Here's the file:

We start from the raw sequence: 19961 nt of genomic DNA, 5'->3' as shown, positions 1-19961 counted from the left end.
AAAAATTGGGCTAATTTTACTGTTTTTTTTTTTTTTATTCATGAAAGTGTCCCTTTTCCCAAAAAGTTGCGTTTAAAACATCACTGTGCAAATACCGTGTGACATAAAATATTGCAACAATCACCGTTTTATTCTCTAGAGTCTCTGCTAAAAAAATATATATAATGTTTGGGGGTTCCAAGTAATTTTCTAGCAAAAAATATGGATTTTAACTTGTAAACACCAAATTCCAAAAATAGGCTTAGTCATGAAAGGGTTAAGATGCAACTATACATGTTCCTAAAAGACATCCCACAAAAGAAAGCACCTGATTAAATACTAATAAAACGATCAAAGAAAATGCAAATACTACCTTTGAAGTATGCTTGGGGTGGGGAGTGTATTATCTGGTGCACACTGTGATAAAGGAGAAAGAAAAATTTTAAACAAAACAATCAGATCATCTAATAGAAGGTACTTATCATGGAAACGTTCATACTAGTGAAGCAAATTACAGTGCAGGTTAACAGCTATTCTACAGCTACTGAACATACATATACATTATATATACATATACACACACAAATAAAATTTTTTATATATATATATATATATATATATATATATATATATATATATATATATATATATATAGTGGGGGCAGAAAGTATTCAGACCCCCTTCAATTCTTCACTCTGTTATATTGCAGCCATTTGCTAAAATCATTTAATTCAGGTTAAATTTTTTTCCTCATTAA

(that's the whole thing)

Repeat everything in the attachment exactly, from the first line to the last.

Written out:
We start from the raw sequence: 19961 nt of genomic DNA, 5'->3' as shown, positions 1-19961 counted from the left end.
AAAAATTGGGCTAATTTTACTGTTTTTTTTTTTTTTATTCATGAAAGTGTCCCTTTTCCCAAAAAGTTGCGTTTAAAACATCACTGTGCAAATACCGTGTGACATAAAATATTGCAACAATCACCGTTTTATTCTCTAGAGTCTCTGCTAAAAAAATATATATAATGTTTGGGGGTTCCAAGTAATTTTCTAGCAAAAAATATGGATTTTAACTTGTAAACACCAAATTCCAAAAATAGGCTTAGTCATGAAAGGGTTAAGATGCAACTATACATGTTCCTAAAAGACATCCCACAAAAGAAAGCACCTGATTAAATACTAATAAAACGATCAAAGAAAATGCAAATACTACCTTTGAAGTATGCTTGGGGTGGGGAGTGTATTATCTGGTGCACACTGTGATAAAGGAGAAAGAAAAATTTTAAACAAAACAATCAGATCATCTAATAGAAGGTACTTATCATGGAAACGTTCATACTAGTGAAGCAAATTACAGTGCAGGTTAACAGCTATTCTACAGCTACTGAACATACATATACATTATATATACATATACACACACAAATAAAATTTTTTATATATATATATATATATATATATATATATATATATATATATATATATATATATATAGTGGGGGCAGAAAGTATTCAGACCCCCTTCAATTCTTCACTCTGTTATATTGCAGCCATTTGCTAAAATCATTTAATTCAGGTTAAATTTTTTTCCTCATTAA